Tournament MVP David Brandt hit .714 over 14 plate appearances. He had 11 runs off 10 hits with a double, 2 triples and 3 home runs. He drove in 7 for a 1.714 slugging percentage. On the field he posted a 1.000 fielding percentage with 4 putouts and an assist in 5 opportunities.
Watching Brandt play there was no doubt he was having a good time. Fun on the bags was really the key to an outstanding event. There were certain players that were as much fun to watch as the action itself.
You couldn’t wipe the smile off Croatia’s Damjan Zlatarek face. BK Vindija were eliminated early but he had as much fun as possible while he could, playing his normal spot at short as well as 3rd, 2nd and pitching throughout the weekend. His bat was cold but he was untouchable on the mound. He accumulated a 0.00 ERA in the two innings he pitched giving up nothing and walking only 1 batter while striking out 3.
On the Austrian national team Christian Tomsich handled his business as hurler. He accumulated a 0.00 ERA over 5 innings where he struck out 8, walked 3 and gave up just two hits. Against him batters were posting a .118 average throughout the tournament.
On the softball fields the tiki bar was an outstanding addition to some great competitive play. There are few things better than being stretched out on a lounger in the warm sun, cold beverage in hand, watching a competitive matchup. The women definitely gave us plenty to watch. The teams were the Budapest Reds, Austrian national team, Vienna M-Stars and the All Stars. The Reds and Austrian national team were both comprised of younger players who were eager to be in competitive matchups.
The M-Stars and All-Stars, who played for the win, were well matched but it was the All-Stars that came away with the plate. Perhaps that is a fitting trophy as it was their gal at the plate who was responsible for shutting the M-Stars’ offense down. Catcher Allyne Clark had 11 putouts on the day on defense. She, and the other half of the battery, pitcher Paige Crawford, teamed up for a combined 5 hits and 4 runs as well as 3 RBIs on offense while Crawford took care of 10 herself from the mound.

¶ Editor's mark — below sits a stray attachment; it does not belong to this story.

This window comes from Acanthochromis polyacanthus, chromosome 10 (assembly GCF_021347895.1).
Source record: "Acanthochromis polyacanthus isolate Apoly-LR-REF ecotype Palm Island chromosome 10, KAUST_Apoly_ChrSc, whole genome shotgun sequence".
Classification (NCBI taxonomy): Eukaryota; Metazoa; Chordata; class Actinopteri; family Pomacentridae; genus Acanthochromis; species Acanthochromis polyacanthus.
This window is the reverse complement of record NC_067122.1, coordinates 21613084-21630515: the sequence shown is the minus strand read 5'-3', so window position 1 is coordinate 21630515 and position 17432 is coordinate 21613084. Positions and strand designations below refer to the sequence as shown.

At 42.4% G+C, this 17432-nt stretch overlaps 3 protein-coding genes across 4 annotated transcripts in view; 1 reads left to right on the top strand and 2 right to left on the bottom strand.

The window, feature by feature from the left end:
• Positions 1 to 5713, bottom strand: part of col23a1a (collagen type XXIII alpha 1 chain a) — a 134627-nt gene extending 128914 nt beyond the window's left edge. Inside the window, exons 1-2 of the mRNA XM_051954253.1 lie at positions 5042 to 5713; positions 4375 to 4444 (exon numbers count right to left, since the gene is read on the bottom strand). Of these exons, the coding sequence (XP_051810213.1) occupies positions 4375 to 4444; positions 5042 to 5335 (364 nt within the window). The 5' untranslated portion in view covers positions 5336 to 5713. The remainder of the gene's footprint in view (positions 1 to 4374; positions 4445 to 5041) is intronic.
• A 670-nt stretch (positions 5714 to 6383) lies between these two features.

Players weren’t the only ones having a good time. Saturday’s heat was intense but the kids knew what to do. After an on-field promotion where they got to toss water balloons at one of their favorite good-sported adults, the children confiscated the remaining balloons and began sneak attacking the grown ups. When the adults decided to join in the fun, a stadium-wide water balloon fight ensued. They took it to the lawn behind the stands and whenever an unknowing person crossed the path time was called. That’s just one of the really great things about this event. Kids and adults alike are having fun but not interfering with anyone else’s ability to enjoy the game in whatever way best suits their needs.
For some teams Finkstonball is a learning experience, a chance to play against competition outside of their homeland where they may have just one or two other teams. Other teams know they are there to show how much fun baseball and softball can be, win or lose, and they lead by example. Still, Finkstonball couldn’t exist in just any stadium across the continent. It is the people involved in the tournament and at the stadium that make this event something beyond just another friendly tournament.
In order to play with the Athletics you have to work shifts at one of the many jobs any baseball stadium provides. From grounds crew to concessions, trash pick up to promotions, every player, on every team, is assigned to shifts once they are old enough. They lead by example, doing the work and working together. They, and fans alike, benefit from their efforts. The facility is in pristine condition and the experience is fantastic. The Athletics don’t just invite a fan into their baseball community they welcome them into their home. The home they built together with nothing more than their own two hands, the sweat off their brows and their love for the game.